A veterinary practice’s ability to maintain a long-term, sustainable competitive advantage is tied to its ability to retain and grow its customer base. This can require nurturing the relationship beyond mere repurchase behavior , and this nurturing is reflected in AL. Yet maintaining a profitable veterinary practice requires purchase behaviors from pet-owners, or at least purchase behavior intentions . This raises the question of what behavioral effects are associated with AL, if any? The present study was able to identify several behaviors and behavioral intentions associated with AL, although a noted limitation of the present study is that these behaviors are self-reported recall behaviors rather than actual documented measurements of behavior.
Behavioral intentions are motivational drivers that have impacts on future business outcomes . Behavior intentions were measured in the present study in two ways. First, respondents were asked about his or her intention, or commitment to continue to use his or her primary veterinary clinic in the future. Second, respondents were asked whether he or she would refer other pet-owners to his or her primary veterinary clinic. A strong positive relationship exists between both measures of behavior intention and AL, as well as satisfaction with communication from the veterinarian and staff (see Table 2). A moderate positive relationship was found to exist between both measures of behavior intention and each communication point that was measured for the study.
One measure of BL in the present study is the number of products or services that were consumed by the pet-owner at his or her primary veterinary clinic. There is a weak statistically significant positive relationship between the number of products or services consumed at the pet-owners’ primary veterinary clinic with AL, rs = 0.363, p < 0.001, and commitment, rs = 0.309, p < 0.001. This offers an initial indication that attitude does have some relationship with behaviors. A series of independent sample t-tests were performed to determine whether there was a statistically significant difference in attitudinal loyalty for each product or service that was consumed.
Independent samples t-tests demonstrated that the differences in mean AL was statistically significantly higher for each of the eight services for pet-owners who received that product or service at their primary veterinary clinic than for those who did not. The differences were as follows: wellness exam, M = 0.52, 95% CI (0.21, 0.83), t(349) = 3.339, p = 0.001; diagnostic laboratory services, M = 0.43, 95% CI (0.20, 0.65), t(349) = 3.769, p < 0.001; vaccinations, M = 0.42, 95% CI (0.22, 0.63), t(349) = 4.045, p < 0.001; prescription medications, M = 0.30, 95% CI (0.11, 0.48), t(349) = 3.067, p = 0.002; other surgeries, M = 0.46, 95% CI (0.32, 0.61), t(349) = 6.182, p < 0.001; spay or neuter surgery, M = 0.29, 95% CI (0.14, 0.43), t(349) = 3.836, p < 0.001; preventive medications, M = 0.35, 95% CI (0.21, 0.49), t(349) = 4.802, p < 0.001; dental procedure, M = 0.29, 95% CI (0.14, 0.43), t(349) = 3.836, p < 0.001. While the t-tests confirmed statistically significant differences in AL scores between groups of pet-owners, it could not demonstrate a cause and effect relationship.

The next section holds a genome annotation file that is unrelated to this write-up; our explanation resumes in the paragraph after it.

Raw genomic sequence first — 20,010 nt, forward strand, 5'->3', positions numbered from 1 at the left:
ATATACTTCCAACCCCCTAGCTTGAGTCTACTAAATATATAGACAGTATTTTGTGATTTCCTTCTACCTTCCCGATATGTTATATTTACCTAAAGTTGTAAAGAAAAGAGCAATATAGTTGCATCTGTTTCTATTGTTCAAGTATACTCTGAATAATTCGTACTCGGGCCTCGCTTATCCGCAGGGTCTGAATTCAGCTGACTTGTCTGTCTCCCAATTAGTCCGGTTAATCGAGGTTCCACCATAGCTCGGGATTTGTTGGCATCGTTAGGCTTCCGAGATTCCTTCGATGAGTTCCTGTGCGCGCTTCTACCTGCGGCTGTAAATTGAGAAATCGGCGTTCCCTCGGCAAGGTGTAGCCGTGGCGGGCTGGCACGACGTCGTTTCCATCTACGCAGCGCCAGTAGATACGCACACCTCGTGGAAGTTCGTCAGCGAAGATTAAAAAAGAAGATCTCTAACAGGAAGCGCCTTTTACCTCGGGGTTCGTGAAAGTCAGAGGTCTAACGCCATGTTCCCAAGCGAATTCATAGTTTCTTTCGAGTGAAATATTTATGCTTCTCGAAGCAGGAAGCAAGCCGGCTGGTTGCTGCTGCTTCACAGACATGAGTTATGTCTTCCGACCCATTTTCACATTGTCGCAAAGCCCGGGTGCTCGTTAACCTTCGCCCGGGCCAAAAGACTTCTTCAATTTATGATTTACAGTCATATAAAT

A linear regression was conducted to determine which variables, if any could predict the number of services that a pet-owner consumes at his or her primary veterinary clinic. Commitment was excluded from the model since its inclusion caused the variance inflation factor (VIF) to rise above 5.0 for AL, indicating multicollinearity. The results of the regression indicated that three predictors explained 20% of the variance (R2 = 0.201, F(3, 271) = 22.448, p < 0.001). It was found that AL significantly predicted the number of products and services that a pet-owner consumes at his or her primary veterinary clinic (B = 0.938, p < 0.001), as did the pet-owners’ perception of the importance of wellness exams (B = 0.399, p < 0.001), and pet-owner income (B = 0.165, p < 0.001). There is a moderate positive relationship (R = 0.448) between the number of products and services consumed and the model contributors. The linear regression model is statistically significant (p < 0.001).
The present quantitative study investigated whether a relationship exists between pet-owners’ satisfaction with the communication that is received at a veterinary clinic and loyalty expressed to the veterinary clinic. The findings demonstrated that most pet-owners are satisfied with the communication that he or she receives at a veterinary clinic, and a positive relationship was established between this satisfaction and AL towards the veterinary clinic. Pet-owners in the present study also have a high level of AL, which means that pet-owners prefer using his or her current veterinary clinic in a way that is affective in nature. This bond is much more difficult for a competitor to sever than a bond that is purely transactional . AL was demonstrated to influence many of the higher order constructs including trust in the veterinarian, perception of value in veterinary care, commitment to return, and the number of products or services consumed at the primary veterinary clinic. This finding highlights the positive aspect of developing pet-owners’ affective relationship with veterinary clinics.
Several factors emerged as important moderators of AL and behavioral intentions of pet-owners. Those included the pet-owners’ perception of cost and value of services, whether the pet-owner sees the same veterinarian, the pet-owners’ perception of the importance of routine care, the age of the pet-owner, and whether the pet-owner consults a veterinarian or the internet first with questions about pet healthcare. Creating and maintaining AL, commitment, and even trust in the veterinarian was shown to involve all members of the veterinary clinic staff. This is confirmed by the inclusion of satisfaction with staff communication as a statistically significant contributor in each of these higher order constructs’ regression models. This finding emphasizes the need to ensure that each member of a veterinary clinic staff is providing a positive communication experience with pet-owners.